Since the legislation went into effect in 2000, exports under the African Growth and Opportunity Act (AGOA) have increased by more than 500 pct, from USD8.15 billion in 2001 to USD53.8 billion in 2011. About 90 pct of these exports has been oil, which underscores Africa’s growing strategic importance to the United States.
Under AGOA, the volume of non-energy exports to the U.S., where the growth in jobs and economic development increased 275 pct, from USD1.2 billion to USD4.5billion between 2001 and 2011. The number of countries exporting non-energy products under AGOA has also increased, from 13 to 22 during this period. Exports from AGOA beneficiaries in 2011 were USD53.8 billion. This represents a 21.5 pct increase from 2010 results. Mineral fuels and crude oil drove this increase and accounted for 91.6 pct of AGOA exports in 2011.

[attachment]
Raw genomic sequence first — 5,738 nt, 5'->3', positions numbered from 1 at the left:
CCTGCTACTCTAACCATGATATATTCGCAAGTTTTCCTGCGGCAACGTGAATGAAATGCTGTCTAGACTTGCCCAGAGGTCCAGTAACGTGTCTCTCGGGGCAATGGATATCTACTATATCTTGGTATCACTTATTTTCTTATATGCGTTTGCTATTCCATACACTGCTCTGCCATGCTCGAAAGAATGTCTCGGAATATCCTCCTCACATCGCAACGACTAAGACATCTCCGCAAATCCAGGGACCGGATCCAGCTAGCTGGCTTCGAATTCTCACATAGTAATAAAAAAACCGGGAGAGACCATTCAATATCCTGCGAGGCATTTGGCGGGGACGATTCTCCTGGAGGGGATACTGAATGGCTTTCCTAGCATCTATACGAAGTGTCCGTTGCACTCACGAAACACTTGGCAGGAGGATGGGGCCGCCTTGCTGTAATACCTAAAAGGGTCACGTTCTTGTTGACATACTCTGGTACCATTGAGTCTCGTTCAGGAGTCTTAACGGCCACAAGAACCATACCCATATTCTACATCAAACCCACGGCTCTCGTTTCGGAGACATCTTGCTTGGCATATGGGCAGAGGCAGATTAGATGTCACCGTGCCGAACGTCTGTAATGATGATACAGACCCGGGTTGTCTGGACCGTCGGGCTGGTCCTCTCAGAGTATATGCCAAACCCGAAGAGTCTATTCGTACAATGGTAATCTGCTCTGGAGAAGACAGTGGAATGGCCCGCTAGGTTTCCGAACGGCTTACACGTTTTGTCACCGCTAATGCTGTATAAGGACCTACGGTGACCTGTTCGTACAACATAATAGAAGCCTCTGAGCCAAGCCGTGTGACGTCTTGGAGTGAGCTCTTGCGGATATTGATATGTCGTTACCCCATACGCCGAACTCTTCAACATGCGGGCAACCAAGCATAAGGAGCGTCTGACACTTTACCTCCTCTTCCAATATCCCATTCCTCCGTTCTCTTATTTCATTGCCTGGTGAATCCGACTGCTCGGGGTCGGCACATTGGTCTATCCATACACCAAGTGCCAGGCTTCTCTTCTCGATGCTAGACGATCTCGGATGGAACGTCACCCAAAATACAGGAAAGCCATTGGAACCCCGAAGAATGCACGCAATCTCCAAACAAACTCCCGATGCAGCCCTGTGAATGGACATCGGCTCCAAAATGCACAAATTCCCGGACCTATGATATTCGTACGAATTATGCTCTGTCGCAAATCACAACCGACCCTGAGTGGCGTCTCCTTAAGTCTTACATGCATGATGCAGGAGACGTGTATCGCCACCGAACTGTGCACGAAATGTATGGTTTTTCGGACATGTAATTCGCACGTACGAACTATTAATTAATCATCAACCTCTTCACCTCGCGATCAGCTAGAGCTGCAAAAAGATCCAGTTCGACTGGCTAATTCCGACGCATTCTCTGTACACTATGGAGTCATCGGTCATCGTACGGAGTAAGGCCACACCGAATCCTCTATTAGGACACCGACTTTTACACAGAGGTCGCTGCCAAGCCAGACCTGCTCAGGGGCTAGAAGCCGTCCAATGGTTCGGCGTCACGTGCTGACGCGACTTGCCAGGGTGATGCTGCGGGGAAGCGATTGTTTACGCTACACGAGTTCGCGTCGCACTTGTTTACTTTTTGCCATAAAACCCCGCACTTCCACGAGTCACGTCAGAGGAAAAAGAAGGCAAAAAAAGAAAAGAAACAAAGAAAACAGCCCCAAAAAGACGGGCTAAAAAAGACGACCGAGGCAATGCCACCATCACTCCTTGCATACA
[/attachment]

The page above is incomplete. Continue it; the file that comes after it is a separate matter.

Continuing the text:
The AGOA share of total U.S. imports, an amount totaling USD2.19 trillion in 2011, although still relatively small as an aggregate number, grew from 0.7 pct to 2.5 pct during this 10-year period. During the last 10 years, on average, more than 70 pct of Sub-Saharan Africa’s exports to the U.S. have been duty free under AGOA or Generalized System of Preferences (GSP).